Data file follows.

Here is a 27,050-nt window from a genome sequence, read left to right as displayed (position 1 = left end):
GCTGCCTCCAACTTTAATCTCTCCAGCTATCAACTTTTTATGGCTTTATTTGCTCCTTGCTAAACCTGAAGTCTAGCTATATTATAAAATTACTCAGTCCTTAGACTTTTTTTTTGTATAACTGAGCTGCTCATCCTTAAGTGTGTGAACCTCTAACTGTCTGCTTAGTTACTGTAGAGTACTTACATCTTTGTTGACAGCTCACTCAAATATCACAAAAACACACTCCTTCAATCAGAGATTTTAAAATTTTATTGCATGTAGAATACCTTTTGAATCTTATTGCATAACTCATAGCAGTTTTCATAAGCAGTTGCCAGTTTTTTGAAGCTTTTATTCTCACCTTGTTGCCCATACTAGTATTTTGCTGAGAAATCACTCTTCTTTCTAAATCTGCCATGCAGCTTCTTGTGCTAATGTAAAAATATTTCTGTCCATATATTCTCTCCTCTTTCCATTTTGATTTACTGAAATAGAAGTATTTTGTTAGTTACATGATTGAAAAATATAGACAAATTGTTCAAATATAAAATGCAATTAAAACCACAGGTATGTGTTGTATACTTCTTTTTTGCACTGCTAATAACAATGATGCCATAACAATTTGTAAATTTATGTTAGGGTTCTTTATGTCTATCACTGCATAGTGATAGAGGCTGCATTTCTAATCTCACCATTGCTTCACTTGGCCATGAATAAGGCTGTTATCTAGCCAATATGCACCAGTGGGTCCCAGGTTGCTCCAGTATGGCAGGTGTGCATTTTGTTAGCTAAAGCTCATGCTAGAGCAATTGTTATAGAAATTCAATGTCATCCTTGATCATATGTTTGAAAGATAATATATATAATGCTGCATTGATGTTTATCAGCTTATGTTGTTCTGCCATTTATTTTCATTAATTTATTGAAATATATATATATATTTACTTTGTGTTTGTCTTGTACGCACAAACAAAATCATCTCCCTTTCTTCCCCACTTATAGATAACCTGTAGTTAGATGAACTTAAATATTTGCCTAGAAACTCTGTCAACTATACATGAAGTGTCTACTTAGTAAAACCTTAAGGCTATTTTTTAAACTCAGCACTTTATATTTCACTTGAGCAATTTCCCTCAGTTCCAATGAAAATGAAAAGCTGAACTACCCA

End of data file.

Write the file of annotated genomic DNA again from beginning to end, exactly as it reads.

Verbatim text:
Here is a 27,050-nt window from a genome sequence, read left to right as displayed (position 1 = left end):
GCTGCCTCCAACTTTAATCTCTCCAGCTATCAACTTTTTATGGCTTTATTTGCTCCTTGCTAAACCTGAAGTCTAGCTATATTATAAAATTACTCAGTCCTTAGACTTTTTTTTTGTATAACTGAGCTGCTCATCCTTAAGTGTGTGAACCTCTAACTGTCTGCTTAGTTACTGTAGAGTACTTACATCTTTGTTGACAGCTCACTCAAATATCACAAAAACACACTCCTTCAATCAGAGATTTTAAAATTTTATTGCATGTAGAATACCTTTTGAATCTTATTGCATAACTCATAGCAGTTTTCATAAGCAGTTGCCAGTTTTTTGAAGCTTTTATTCTCACCTTGTTGCCCATACTAGTATTTTGCTGAGAAATCACTCTTCTTTCTAAATCTGCCATGCAGCTTCTTGTGCTAATGTAAAAATATTTCTGTCCATATATTCTCTCCTCTTTCCATTTTGATTTACTGAAATAGAAGTATTTTGTTAGTTACATGATTGAAAAATATAGACAAATTGTTCAAATATAAAATGCAATTAAAACCACAGGTATGTGTTGTATACTTCTTTTTTGCACTGCTAATAACAATGATGCCATAACAATTTGTAAATTTATGTTAGGGTTCTTTATGTCTATCACTGCATAGTGATAGAGGCTGCATTTCTAATCTCACCATTGCTTCACTTGGCCATGAATAAGGCTGTTATCTAGCCAATATGCACCAGTGGGTCCCAGGTTGCTCCAGTATGGCAGGTGTGCATTTTGTTAGCTAAAGCTCATGCTAGAGCAATTGTTATAGAAATTCAATGTCATCCTTGATCATATGTTTGAAAGATAATATATATAATGCTGCATTGATGTTTATCAGCTTATGTTGTTCTGCCATTTATTTTCATTAATTTATTGAAATATATATATATATTTACTTTGTGTTTGTCTTGTACGCACAAACAAAATCATCTCCCTTTCTTCCCCACTTATAGATAACCTGTAGTTAGATGAACTTAAATATTTGCCTAGAAACTCTGTCAACTATACATGAAGTGTCTACTTAGTAAAACCTTAAGGCTATTTTTTAAACTCAGCACTTTATATTTCACTTGAGCAATTTCCCTCAGTTCCAATGAAAATGAAAAGCTGAACTACCCA